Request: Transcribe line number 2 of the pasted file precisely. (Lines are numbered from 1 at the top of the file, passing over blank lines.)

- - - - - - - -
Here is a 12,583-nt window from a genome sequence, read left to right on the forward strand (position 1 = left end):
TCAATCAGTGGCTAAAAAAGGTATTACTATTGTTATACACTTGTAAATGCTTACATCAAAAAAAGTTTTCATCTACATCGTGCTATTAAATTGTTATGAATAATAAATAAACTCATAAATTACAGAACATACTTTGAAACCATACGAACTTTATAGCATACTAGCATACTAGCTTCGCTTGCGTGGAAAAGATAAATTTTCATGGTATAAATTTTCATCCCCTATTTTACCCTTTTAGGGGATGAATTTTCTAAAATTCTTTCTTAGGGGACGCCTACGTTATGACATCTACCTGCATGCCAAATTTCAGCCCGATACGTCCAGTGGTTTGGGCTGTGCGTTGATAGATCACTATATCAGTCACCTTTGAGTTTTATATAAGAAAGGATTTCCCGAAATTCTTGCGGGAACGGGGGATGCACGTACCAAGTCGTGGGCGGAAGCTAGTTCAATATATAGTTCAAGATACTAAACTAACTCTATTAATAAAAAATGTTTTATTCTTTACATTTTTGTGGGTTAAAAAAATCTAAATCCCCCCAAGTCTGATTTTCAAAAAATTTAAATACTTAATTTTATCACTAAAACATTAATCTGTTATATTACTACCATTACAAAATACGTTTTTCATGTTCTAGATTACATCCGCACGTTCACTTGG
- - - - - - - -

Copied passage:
TCAATCAGTGGCTAAAAAAGGTATTACTATTGTTATACACTTGTAAATGCTTACATCAAAAAAAGTTTTCATCTACATCGTGCTATTAAATTGTTATGAATAATAAATAAACTCATAAATTACAGAACATACTTTGAAACCATACGAACTTTATAGCATACTAGCATACTAGCTTCGCTTGCGTGGAAAAGATAAATTTTCATGGTATAAATTTTCATCCCCTATTTTACCCTTTTAGGGGATGAATTTTCTAAAATTCTTTCTTAGGGGACGCCTACGTTATGACATCTACCTGCATGCCAAATTTCAGCCCGATACGTCCAGTGGTTTGGGCTGTGCGTTGATAGATCACTATATCAGTCACCTTTGAGTTTTATATAAGAAAGGATTTCCCGAAATTCTTGCGGGAACGGGGGATGCACGTACCAAGTCGTGGGCGGAAGCTAGTTCAATATATAGTTCAAGATACTAAACTAACTCTATTAATAAAAAATGTTTTATTCTTTACATTTTTGTGGGTTAAAAAAATCTAAATCCCCCCAAGTCTGATTTTCAAAAAATTTAAATACTTAATTTTATCACTAAAACATTAATCTGTTATATTACTACCATTACAAAATACGTTTTTCATGTTCTAGATTACATCCGCACGTTCACTTGG